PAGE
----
One of the few downsides to U.S. manufacturing is the lack of a coordinated federal incentive program. While the states have been aggressive in trying to lure manufacturing, the federal government has been a no-show. “The feds don’t seem to care about manufacturing, and they keep raising taxes. It’s not just benign neglect—it seems they distrust manufacturing,” says Dennis Brandl, a manufacturing expert at BR&L Consulting, in Cary, N.C. “The feds don’t seem to realize that plants are clean, brightly lit and they’re making good money.”

One recent shift in the manufacturing community is the desire to be closer to the customer. So instead of going automatically to China to save costs, global manufacturers are eyeing Eastern European locations to serve European customers and Mexico to serve North America. In a growing number of cases, the United States itself becomes the most attractive location to serve North America. “Manufacturers are asking, ‘How do I get close to my customers?’ ” says Chuck Delph, senior vice president of sales at Avnet Electronics Marketing Americas, a division of Phoenix-based Avnet Inc. “When you go to Asia, the value is in cost, not supply chain. If your supply chain is valuable, the Americas look more attractive.”

Some see a new surge in U.S. manufacturing, as companies move to produce their goods closer to the end customer. “Worldwide, manufacturers now want to produce to the local demand, especially in electronics,” says Simon Jacobson, research director at AMR Research Inc., in Boston. “For shipping, logistics and final inspection, they want to be close to the market. Because of this trend, U.S. manufacturing is growing.”

Surprisingly, the United States is looking like a low-cost manufacturing region to many manufacturers. The recession has helped keep costs down. As companies closed plants to tighten their capacity, cheap facilities have come onto the market. Plus, the low dollar makes the United States more competitive than Europe. “The low dollar is making the United States a cheaper place to manufacture,” says Ed Goldman, senior vice president at QinetiQ North American Technology Solutions Group, a security technology firm in Fairfax, Va. “You can’t always keep chasing the lowest cost. China’s going up in cost. So where do you go? Viet Nam? So manufacturers are starting to say, ‘Let’s stay in the U.S. and automate the heck out of it.’ Plus, automation increases quality.”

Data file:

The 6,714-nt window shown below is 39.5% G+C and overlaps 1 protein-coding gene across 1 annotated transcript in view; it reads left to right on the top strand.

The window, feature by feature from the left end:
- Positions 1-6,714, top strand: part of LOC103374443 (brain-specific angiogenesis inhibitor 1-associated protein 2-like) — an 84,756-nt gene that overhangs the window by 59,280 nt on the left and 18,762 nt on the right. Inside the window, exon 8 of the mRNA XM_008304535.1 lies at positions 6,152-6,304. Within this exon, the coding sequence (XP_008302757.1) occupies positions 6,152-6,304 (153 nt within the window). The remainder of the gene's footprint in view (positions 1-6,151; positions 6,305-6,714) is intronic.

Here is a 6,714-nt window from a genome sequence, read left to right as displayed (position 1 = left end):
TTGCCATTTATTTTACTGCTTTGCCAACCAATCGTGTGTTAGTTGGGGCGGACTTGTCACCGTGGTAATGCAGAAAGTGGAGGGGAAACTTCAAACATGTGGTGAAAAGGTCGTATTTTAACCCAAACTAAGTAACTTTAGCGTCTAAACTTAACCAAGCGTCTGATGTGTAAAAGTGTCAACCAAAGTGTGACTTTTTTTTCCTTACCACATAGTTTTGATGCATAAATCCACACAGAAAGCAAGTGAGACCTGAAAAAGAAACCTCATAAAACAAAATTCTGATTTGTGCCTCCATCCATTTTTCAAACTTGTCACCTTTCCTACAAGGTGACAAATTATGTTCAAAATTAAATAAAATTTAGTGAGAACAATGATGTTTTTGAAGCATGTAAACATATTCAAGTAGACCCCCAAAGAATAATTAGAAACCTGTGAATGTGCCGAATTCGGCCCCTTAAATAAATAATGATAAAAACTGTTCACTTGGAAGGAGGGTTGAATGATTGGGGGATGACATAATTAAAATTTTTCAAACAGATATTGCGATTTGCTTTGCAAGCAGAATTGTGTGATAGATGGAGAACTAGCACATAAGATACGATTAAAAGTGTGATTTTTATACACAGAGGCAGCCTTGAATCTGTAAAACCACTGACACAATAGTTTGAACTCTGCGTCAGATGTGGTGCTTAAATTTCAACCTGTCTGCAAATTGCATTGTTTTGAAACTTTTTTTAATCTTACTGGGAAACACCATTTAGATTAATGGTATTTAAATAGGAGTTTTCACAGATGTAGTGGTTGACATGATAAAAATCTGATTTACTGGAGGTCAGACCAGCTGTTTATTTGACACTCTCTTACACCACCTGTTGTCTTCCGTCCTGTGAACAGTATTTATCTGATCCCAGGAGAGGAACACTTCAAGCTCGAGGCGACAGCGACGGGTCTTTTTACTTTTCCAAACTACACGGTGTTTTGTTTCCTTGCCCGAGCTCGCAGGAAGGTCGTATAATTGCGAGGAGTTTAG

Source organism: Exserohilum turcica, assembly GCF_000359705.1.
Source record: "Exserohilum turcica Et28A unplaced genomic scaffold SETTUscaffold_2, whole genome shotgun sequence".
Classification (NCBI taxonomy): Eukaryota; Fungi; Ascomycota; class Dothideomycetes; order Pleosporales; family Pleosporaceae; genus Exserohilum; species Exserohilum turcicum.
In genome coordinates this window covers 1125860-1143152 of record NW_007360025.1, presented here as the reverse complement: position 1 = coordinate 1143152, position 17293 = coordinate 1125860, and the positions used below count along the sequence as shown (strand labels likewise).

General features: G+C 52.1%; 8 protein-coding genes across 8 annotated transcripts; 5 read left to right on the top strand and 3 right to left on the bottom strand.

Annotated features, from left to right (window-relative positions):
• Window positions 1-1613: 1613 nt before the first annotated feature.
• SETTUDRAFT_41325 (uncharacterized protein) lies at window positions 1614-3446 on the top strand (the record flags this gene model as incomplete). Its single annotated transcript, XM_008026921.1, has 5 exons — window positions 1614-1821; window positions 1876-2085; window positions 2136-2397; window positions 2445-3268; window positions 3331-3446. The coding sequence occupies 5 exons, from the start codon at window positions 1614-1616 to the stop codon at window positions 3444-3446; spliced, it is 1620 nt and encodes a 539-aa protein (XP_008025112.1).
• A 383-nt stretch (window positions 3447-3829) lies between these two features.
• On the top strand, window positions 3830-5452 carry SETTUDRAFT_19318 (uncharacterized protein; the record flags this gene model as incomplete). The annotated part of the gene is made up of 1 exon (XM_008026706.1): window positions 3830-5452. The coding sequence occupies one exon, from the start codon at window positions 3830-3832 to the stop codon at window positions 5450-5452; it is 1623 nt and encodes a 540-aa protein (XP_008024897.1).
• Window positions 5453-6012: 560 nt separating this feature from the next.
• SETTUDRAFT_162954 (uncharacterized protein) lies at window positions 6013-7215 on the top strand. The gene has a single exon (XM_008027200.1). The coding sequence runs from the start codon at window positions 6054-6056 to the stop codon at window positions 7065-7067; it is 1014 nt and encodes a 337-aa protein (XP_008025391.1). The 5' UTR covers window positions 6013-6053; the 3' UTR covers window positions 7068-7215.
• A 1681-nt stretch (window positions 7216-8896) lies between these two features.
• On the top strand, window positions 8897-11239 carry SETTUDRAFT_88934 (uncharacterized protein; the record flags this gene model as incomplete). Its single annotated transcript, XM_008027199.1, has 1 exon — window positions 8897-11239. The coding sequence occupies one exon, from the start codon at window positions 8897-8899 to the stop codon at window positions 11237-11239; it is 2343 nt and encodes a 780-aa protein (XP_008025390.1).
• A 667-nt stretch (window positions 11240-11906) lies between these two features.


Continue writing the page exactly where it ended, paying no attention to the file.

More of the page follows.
Part of the renewed attraction in U.S. manufacturing is the productivity of U.S. plants. Years of increased automation have delivered increased output at decreasing prices. “We’ve seen 3 percent to 5 percent productivity gains here, and after 150 years, you get some real value,” says Brandl from BR&L Consulting. “I was working for Texas Instruments in a plant with 1,300 employees, and in a few years, we were down to 600 employees and we were making twice as much.”

Safety lacking

Outsourced manufacturing—especially to China—has been fraught with problems in quality, safety and protected IP. “Manufacturers are horrified by the lack of safety in Asia,” says Sal Spada, director of research at ARC Advisory Group Inc., in Dedham, Mass. “Here in the United States, we’re going through a renaissance in safety. And safety improves productivity.” Spada also notes that China lags far behind the United States in plant expertise. “For China to be regarded as a top manufacturer, they would have to move up in expertise. They’re still too low in expertise for most manufacturing, with the exception of automotive and semiconductors.”

Some portions of U.S. manufacturing were never slated for Asian outsourcing. By law, much of U.S. military technology must stay in the United States. For some high-complexity, low volume goods such as medical equipment, outsourcing has never been practical unless it is outsourced to a local specialty manufacturer. And there is some manufacturing that is not likely to return to the United States. Textiles and inexpensive electronics products such as cell phones and laptops are not likely to come home.

“The biggest industries that will not move their manufacturing are industrial, medical and mil-aero (military and aerospace),” says Charlie Barnhart, principal at Charlie Barnhart & Associates LLC, a Kihei, Hawaii firm that studies outsourcing. “In some cases, like mil-aero, it has to be done domestically by law. In other cases, like medical and industrial, the products are too heavy and fragile to ship around.”

While outsourcing is far from over, the automatic rush to China is ebbing. Low-cost manufacturing comes with a number of hidden costs: quality problems, difficulty in finding highly experienced engineers, stolen IP, distance from the customer and pricy logistics. The cheap dollar and highly automated U.S. plants that are close to the market are making North America a new low-cost manufacturing center.

On the Web: For more on NCR’s decision to manufacture in Columbus, Ga., listen to Managing Editor Wes Iversen’s podcast interview with NCR Senior Vice President Peter Dorsman, at www.automationworld.com/podcast-6211.

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To read the article accompanying this story, go to www.automationworld.com/feature-6317.